Excerpt from Your Duck Is My Duck by Deborah Eisenberg, plus links to reviews, author biography & more

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Your Duck Is My Duck


by Deborah Eisenberg

Your Duck Is My Duck by Deborah Eisenberg X
Your Duck Is My Duck by Deborah Eisenberg
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  • First Published:
    Sep 2018, 240 pages
    Jun 2019, 240 pages


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Book Reviewed by:
Lisa Butts
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Cross Off and Move On

Adela, Bernice, and Charna, the youngest—all gone for a long time now, blurred into a flock sailing through memory, their long, thin legs streaming out beneath the fluffy domes of their mangy fur coats, their great beaky noses pointing the way.

They come to mind not so often. They come to mind only as often as does my mother, whose rancor toward them, my father's sisters, imbued them with a certain luster and has linked them to her permanently in the distant and shadowy arena of my childhood that now—given the obit in today's Times of violinist Morris Sandler—provides most of the space all four of them still occupy on this planet.

I was preparing to eat. I'd plunked an omelet onto a plate, sat down in front of it, folded the paper in such a way that I could maneuver my fork between my supper and my mouth and still read, and up fetched Cousin Morrie's picture, staring at me. Of course I didn't exactly recognize Morrie, and if I hadn't glanced at the photo again and been snagged by the small headline, I might have gone on for years assuming that my only known remaining relative was out there somewhere.

The tether snapped and I shot upward, wafting around for a moment outside of Earth's gravitational pull, then dropped heavily back down into my chair next to my supper, cracks branching violently through my equanimity, from which my family, such as it was, came seeping. I picked up the phone, I put it down, I picked it up, I put it down, I picked it up and dialed, and Jake answered on the first ring. "Yes?" he said wearily.

"Oh, Christ," I said, and hung up.

I dialed again and again he answered immediately. "My cousin died," I said.

"Your cousin?"

"Cousin Morrie. The violinist." "Did I ever meet him?" Jake said.

"No," I said. "You never met him. Though you once saw a letter he—but wait!" My heart started to thud around clumsily, like a narcoleptic on a trampoline. "Why are we talking about you? This is about my cousin." I started to read: "'Morris Sandler, violin virtuoso, dies at sixty-six. Sandler was known as—'"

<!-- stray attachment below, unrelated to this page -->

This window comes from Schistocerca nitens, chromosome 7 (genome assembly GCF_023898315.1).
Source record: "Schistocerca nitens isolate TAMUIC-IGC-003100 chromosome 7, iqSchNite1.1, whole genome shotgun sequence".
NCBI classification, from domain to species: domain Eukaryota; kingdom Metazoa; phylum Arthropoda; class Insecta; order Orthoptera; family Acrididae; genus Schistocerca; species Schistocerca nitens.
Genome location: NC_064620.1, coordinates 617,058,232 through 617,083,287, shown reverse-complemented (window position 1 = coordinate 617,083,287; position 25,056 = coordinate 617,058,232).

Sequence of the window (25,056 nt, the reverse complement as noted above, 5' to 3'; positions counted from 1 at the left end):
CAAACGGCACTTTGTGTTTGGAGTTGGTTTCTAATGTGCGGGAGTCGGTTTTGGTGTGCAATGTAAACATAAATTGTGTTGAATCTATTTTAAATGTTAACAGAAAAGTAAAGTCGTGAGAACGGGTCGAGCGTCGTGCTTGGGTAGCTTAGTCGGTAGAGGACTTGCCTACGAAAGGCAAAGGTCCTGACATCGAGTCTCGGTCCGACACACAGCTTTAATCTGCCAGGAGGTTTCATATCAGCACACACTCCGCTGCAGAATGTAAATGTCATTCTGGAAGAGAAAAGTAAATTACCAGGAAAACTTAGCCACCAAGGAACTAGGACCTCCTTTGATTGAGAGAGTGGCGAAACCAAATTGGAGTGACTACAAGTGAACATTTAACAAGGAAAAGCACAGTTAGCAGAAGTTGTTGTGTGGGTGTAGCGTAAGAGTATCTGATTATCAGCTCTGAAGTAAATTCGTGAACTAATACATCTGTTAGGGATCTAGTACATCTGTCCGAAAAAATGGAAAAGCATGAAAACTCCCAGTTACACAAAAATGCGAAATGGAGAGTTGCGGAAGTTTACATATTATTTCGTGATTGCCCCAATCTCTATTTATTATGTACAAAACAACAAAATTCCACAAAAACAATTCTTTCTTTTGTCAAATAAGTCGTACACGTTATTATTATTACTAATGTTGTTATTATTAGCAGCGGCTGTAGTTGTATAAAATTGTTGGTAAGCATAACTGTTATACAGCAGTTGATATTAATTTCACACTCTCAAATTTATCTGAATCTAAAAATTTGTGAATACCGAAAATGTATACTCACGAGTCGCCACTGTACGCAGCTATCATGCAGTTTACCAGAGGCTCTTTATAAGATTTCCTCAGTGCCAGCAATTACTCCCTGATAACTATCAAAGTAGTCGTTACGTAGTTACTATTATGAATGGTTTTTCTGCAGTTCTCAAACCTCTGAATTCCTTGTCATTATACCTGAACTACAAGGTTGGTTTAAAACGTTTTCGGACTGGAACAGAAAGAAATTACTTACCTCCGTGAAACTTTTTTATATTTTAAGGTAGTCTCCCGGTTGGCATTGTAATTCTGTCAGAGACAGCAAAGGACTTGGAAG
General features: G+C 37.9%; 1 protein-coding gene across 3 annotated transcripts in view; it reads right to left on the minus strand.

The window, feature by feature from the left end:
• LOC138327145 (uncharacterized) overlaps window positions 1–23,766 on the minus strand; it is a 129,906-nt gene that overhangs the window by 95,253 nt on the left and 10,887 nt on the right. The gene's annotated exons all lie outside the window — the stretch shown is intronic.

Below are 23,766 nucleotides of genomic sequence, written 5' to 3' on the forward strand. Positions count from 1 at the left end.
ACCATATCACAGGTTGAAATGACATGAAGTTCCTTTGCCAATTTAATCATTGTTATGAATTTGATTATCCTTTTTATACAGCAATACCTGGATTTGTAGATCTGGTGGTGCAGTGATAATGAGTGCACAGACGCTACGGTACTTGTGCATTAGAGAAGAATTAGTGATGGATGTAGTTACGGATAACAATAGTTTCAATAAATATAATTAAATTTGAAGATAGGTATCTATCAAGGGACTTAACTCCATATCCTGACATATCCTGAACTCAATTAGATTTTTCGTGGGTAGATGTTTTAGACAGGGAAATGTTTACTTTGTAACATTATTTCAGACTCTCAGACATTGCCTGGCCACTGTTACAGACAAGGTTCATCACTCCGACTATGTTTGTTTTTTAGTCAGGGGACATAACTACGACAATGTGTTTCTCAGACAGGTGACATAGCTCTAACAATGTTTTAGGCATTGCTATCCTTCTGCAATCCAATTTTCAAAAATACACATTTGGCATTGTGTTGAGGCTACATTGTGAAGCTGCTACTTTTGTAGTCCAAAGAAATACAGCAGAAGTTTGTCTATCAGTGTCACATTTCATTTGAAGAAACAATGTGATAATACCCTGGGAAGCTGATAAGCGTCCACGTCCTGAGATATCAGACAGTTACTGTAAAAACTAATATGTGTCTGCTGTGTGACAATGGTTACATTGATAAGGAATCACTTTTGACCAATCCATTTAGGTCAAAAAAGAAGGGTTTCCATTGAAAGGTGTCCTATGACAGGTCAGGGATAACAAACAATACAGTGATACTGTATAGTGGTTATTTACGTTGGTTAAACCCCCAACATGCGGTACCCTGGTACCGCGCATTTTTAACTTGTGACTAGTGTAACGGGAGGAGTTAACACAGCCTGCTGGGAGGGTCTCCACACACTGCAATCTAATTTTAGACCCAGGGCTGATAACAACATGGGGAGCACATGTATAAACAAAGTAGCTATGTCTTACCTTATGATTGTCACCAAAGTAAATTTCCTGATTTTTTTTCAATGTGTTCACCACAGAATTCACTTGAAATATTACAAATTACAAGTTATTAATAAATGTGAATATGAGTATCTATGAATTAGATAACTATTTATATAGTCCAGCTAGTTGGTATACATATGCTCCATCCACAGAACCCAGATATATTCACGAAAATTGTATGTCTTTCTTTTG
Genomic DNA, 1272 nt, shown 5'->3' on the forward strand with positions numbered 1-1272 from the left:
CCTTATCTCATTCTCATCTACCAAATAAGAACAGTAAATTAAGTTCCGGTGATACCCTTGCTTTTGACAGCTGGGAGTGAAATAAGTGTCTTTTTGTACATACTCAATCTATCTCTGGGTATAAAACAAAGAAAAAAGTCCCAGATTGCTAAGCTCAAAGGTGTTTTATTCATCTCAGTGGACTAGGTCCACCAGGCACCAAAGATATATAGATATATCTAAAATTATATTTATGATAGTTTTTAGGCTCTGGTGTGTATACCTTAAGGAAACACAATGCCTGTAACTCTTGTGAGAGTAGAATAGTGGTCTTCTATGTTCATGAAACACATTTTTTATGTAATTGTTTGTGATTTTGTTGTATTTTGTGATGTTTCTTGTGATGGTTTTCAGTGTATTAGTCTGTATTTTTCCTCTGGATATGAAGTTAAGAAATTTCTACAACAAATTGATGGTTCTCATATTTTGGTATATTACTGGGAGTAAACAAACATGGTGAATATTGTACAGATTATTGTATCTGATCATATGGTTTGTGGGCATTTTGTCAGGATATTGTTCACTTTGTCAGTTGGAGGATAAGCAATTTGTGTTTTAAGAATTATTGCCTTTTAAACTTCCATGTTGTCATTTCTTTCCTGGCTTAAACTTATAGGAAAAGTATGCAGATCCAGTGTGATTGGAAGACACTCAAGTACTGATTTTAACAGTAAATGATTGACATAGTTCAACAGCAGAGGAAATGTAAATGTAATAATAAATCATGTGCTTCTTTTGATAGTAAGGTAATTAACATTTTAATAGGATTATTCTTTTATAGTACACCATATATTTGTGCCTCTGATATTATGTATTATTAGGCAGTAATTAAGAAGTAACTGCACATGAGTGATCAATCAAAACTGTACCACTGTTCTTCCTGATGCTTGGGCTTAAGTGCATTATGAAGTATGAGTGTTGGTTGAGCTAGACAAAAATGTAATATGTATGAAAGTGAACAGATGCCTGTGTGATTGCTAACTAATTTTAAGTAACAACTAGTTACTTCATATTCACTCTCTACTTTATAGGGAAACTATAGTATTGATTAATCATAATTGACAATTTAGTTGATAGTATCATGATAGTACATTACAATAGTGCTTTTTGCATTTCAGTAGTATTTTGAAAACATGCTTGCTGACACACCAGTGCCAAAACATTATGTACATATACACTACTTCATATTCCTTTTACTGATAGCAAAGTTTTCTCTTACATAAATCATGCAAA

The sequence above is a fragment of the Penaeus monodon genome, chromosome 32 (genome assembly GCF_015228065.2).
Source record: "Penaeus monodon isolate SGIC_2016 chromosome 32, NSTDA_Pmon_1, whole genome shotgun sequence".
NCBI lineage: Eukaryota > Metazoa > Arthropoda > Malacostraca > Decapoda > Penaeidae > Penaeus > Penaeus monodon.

"'At sixty-six,'" Jake said. "At sixty-six, at ninety-three, at fourteen, at seventy-eight—at sixty-six what? Those numbers just aren't the point, are they."

"Have you been drinking?"

"I've been working. I'm at the lab. I'm sorry about your cousin. I didn't remember that you had one. You weren't close to him, were you?"

I held the receiver away from me and stared at it. He sighed. "Listen, do you want me to come by?"

"No," I said, though I did want him to come by. Or I fiercely wanted him to come by, but only if he was going to be a slightly different person, a person with whom I would be a different person—a pleasant, benign, even-tempered person. "I'm sorry I called. Again. I'm sorry I called again."

"I wasn't being flippant," he said. "It just really suddenly struck me how primitive it is to measure the life of a human being by revolutions of moons and stars and planets. Anybody who still believes that our species is the apex of creation should—"

"How do you suggest we measure the life of a human being?" I said. "By weight? Would that be less primitive? By volume? By votes? By distance commuted? By lamentations? By beauty?"

He sighed again.

"Sorry," I said. I glanced around the room, the fading traces of Jake, still floating starkly against his absence. I love you, we still said to each other, but after a year and more of separation it seemed less and less likely that either of us would want him to move back in, and a vacuous, terminating, formal tone of apology clung to that word, love. It was like a yellow police tape at a crime scene. "Jake?"

Excerpted from "Cross Off and Move On" (pages 73-83), one of the stories in Your Duck Is My Duck by Deborah Eisenberg. Copyright © 2018 by Deborah Eisenberg. Excerpted by permission of Ecco. All rights reserved. No part of this excerpt may be reproduced or reprinted without permission in writing from the publisher.

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